Other Observations:

Lately Ive been using ~1 X ~3/8 bar to forge spearheads without the faggot weld. The welding is cool in a demonstration, though, and is definitely the way to go with any square-bar stock you may have. The socket gets pretty puny without it.

Please let us know how the demonstration turned out, and post some pictures if you can.

Sunny and warm on the banks of the Potomac.

Visit your National Parks: www.nps.gov

Go viking: www.longshipco.org

Camp Fenby Autumn Session- 1st and 2nd weekends in November.
   Bruce Blackistone (Atli) - Thursday, 08/18/05 11:48:02 EDT

With a sphere of tensile material keeping the inside at 1.013 bar (1 atmosphere) and then pressurising the out side to 50.65 bar (50 atmosphere) knowing the tensile strength of the material what thickness should the material be.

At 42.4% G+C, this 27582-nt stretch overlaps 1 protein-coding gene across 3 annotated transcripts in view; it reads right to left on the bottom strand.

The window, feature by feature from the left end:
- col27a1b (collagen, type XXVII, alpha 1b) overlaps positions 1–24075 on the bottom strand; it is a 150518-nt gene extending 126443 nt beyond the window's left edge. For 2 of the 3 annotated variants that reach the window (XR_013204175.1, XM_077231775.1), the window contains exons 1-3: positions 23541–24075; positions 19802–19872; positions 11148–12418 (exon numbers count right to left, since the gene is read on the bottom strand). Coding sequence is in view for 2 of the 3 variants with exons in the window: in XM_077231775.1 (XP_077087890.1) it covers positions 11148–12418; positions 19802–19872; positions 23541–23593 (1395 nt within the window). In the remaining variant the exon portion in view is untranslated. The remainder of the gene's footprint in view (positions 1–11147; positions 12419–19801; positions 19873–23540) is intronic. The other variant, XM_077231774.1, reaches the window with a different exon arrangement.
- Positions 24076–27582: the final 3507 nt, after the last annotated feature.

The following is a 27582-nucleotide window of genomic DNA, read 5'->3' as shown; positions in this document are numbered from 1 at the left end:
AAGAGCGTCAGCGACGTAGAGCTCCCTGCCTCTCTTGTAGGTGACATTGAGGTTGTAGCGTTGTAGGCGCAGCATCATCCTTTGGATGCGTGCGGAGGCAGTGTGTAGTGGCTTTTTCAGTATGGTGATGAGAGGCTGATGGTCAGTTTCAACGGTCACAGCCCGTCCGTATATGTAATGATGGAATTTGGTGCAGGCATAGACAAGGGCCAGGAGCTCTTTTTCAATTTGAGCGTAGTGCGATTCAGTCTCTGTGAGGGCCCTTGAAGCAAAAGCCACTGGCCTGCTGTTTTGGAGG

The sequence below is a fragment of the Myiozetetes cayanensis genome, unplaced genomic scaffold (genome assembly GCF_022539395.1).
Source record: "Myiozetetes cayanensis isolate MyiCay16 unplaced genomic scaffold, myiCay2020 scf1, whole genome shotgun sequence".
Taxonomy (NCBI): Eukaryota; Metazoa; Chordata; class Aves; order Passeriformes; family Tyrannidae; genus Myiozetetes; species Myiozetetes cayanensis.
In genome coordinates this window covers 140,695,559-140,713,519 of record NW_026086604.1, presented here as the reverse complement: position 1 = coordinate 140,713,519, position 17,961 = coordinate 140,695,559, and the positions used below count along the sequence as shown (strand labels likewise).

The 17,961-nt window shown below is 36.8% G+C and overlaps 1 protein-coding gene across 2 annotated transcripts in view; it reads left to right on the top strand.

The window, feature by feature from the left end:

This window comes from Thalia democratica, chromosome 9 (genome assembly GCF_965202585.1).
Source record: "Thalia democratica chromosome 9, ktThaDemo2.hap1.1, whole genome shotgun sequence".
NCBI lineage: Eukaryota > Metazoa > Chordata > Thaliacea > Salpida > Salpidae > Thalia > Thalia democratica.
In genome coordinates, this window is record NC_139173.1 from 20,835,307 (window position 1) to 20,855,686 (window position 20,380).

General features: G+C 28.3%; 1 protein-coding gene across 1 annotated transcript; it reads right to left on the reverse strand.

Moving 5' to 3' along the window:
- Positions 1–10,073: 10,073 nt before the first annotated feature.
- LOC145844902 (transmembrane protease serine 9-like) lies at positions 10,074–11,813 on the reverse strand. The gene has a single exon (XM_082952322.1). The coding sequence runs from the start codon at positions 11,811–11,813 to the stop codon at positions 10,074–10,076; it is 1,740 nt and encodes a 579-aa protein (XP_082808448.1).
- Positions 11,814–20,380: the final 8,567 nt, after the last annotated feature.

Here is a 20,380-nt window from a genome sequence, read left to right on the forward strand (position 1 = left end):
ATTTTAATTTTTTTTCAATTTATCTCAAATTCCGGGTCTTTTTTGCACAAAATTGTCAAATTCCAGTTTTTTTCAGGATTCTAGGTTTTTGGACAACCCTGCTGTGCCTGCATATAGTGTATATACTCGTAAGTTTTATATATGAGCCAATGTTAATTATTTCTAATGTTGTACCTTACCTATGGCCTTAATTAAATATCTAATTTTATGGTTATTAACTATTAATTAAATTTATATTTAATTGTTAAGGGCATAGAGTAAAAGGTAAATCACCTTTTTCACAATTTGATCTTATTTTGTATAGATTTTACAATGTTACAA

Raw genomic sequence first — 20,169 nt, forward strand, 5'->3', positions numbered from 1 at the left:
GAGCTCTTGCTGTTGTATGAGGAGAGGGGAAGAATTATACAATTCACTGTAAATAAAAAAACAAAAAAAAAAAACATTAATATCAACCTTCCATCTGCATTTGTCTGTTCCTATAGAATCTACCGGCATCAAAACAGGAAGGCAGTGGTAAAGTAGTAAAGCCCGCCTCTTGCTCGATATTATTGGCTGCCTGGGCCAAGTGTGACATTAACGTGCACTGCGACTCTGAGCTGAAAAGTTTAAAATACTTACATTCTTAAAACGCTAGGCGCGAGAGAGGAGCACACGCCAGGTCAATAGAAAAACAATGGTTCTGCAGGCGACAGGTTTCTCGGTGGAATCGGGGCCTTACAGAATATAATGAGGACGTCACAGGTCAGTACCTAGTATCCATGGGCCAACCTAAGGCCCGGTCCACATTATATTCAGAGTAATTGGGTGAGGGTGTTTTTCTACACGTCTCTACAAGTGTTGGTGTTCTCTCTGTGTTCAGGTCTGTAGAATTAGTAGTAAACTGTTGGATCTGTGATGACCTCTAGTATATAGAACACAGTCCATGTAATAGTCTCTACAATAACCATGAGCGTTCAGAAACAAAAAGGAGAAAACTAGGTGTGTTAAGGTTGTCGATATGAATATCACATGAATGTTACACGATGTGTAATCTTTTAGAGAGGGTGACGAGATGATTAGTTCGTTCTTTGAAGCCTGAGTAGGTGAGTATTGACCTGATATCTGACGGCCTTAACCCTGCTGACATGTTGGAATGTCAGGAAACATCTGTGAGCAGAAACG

I need the calculation in maths the different material thickness of variable out side pressures with keeping a constant 1.013bar inside. Can you help.
   Andrew. - Thursday, 08/18/05 14:57:55 EDT


Thank you for the reply ... just enough to help me sort the snarl into a web.

1" x 3/8" stock sounds sensible for "production" ... but I intend to challenge my forge welding ability with a few out of 1/2" or 5/8"

I'll keep you posted on the demonstration. I'm working on pictures. I usually bring my camera ... and get so busy I remember I had it as I'm packing up. Really need to get a digital and offer someone entry fee and grub for working the shutter.

I'd like to have a more "period" rig at these things, but that will come.

   Timothy Park - Thursday, 08/18/05 15:50:09 EDT